There are many layers to an artist when preparing for an opera such as Bellini’s Norma. From studying the repertoire until you can no longer sing ‘Casta Diva’ to watching some of the most famous sopranos of all time perform the role you have been given to play. As for costume design, this may just be the icing on the cake. The amount of preparation that goes into making each character’s full production wardrobe is another world of its own and one that should not be overlooked.
My visit to the Canadian Opera Company’s costume department turned into a very inspiring experience as I had the opportunity to chat with the COC’s designer for Norma – Jessica Jahn. Based in New York City, Jahn was a professional dancer before making the career move as a designer.
A production that has already been performed both in San Francisco and Barcelona, she has been able to grow with her designs as well as with the artists performing in them before they make their premiere in Toronto next month.
So what was the thought process like before even diving into design mode?
“You have three goals as a costume designer,” says Jahn, “help tell the story through the costumes, make the performance comfortable, merge both of these together to achieve the final performance and storytelling experience”. In the case of Norma, the aesthetic goal was to create a fluid, cohesive colour palette that denoted a tribe or community. By looking the set design and productions from the past, and with so much to research, Jessica wanted to find one key fact or detail that would be the driving inspiration for her designs. Finally, you can’t help but also play the role of an anthropologist, historian, and psychologist – they all factor in.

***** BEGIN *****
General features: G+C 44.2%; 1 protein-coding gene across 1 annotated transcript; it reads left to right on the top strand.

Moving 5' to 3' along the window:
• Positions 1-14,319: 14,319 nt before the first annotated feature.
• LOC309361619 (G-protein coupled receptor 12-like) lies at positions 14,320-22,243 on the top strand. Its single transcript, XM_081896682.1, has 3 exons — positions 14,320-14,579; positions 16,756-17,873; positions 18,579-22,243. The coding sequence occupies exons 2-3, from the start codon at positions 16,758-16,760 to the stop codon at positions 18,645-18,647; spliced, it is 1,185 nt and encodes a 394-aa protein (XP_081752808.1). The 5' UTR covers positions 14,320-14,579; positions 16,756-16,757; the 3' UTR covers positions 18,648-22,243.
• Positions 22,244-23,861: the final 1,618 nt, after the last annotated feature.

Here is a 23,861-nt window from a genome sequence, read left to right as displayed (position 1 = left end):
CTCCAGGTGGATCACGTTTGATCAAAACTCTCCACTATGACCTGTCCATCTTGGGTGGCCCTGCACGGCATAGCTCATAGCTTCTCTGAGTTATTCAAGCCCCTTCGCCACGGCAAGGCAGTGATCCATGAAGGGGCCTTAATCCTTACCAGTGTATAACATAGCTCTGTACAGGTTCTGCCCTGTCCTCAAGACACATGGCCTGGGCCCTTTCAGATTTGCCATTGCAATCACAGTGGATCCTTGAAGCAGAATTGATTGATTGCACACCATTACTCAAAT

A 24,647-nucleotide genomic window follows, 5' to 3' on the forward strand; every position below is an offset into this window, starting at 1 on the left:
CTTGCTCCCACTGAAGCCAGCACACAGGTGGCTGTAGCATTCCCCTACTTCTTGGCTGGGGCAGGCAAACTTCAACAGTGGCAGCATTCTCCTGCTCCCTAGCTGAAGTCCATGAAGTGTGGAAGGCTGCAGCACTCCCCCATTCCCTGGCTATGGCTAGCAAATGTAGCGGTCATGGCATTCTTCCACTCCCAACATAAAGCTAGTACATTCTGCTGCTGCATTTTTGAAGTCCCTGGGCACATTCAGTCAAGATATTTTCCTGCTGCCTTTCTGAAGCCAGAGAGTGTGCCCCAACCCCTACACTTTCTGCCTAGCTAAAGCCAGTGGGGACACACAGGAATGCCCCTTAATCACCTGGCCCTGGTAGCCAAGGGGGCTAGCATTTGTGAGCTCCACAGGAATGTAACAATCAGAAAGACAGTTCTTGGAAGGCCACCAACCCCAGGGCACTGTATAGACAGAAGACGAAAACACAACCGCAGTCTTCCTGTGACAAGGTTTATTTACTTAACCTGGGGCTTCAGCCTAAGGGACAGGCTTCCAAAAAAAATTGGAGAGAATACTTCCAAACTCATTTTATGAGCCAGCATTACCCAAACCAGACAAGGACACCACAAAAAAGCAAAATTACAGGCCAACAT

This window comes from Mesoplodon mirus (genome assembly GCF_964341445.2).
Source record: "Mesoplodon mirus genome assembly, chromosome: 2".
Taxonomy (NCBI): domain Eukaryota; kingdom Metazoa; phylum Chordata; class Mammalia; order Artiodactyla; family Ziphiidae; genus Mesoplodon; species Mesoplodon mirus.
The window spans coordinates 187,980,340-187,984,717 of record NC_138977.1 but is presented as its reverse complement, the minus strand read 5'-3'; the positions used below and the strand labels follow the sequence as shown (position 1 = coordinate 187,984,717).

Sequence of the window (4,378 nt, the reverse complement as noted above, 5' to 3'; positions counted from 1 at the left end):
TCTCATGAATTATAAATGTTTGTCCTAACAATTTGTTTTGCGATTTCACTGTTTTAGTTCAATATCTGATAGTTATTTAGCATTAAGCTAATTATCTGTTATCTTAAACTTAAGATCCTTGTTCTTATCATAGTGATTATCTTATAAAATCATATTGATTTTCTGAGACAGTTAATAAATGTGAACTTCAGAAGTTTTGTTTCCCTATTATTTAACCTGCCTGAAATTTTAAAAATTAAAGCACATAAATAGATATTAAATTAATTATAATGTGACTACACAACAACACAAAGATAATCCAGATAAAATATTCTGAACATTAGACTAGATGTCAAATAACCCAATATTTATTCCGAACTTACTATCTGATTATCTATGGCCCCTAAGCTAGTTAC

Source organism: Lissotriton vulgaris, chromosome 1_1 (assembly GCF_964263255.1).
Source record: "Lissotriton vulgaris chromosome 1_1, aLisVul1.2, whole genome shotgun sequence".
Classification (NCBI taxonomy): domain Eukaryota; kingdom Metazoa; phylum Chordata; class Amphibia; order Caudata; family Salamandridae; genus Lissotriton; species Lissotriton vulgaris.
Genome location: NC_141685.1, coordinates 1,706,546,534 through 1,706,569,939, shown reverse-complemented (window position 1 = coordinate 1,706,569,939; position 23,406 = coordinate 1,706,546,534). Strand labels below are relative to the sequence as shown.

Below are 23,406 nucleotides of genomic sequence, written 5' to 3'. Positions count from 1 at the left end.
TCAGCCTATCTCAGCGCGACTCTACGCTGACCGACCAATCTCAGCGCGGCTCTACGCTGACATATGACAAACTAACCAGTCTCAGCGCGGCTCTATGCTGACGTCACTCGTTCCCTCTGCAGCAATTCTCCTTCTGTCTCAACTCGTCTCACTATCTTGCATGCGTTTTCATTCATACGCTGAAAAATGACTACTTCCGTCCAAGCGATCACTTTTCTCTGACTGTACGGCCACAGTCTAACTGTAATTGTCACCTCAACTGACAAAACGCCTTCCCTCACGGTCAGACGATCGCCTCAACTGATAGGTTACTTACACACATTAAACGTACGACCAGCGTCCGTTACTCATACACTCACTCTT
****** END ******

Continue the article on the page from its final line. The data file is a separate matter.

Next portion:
Inspirations came from both tribal and native communities as well as runway looks from designers such as Alexander McQueen. Following in this direction, the entire cast of Norma represented a collective of people experiencing a deep story through costume. Tribal tattooing as shown on their foreheads and arms represented both historical and fantastical worlds colliding on stage.
Fabrics such as natural fibers, leathers, linen, raw silk and cotton moleskins were chosen complimenting organic and neutral tones that expressed both darkness and romance. “Collaborating with Sondra [Radvanovsky] was a bonus and something I find very important if you have the opportunity to work with the artists ahead of time. With so much experience, they are able to help guide you as they are the ones who will need to perform and change throughout a three-hour-or-so performance”.
A process that took almost a year and a half in the making, opera goers will not be disappointed.
For more information about the COC’s production of Norma visit coc.ca
Photo credits: Sondra Radvanovsky as Norma inNorma (San Francisco Opera, 2014), photo: Cory Weaver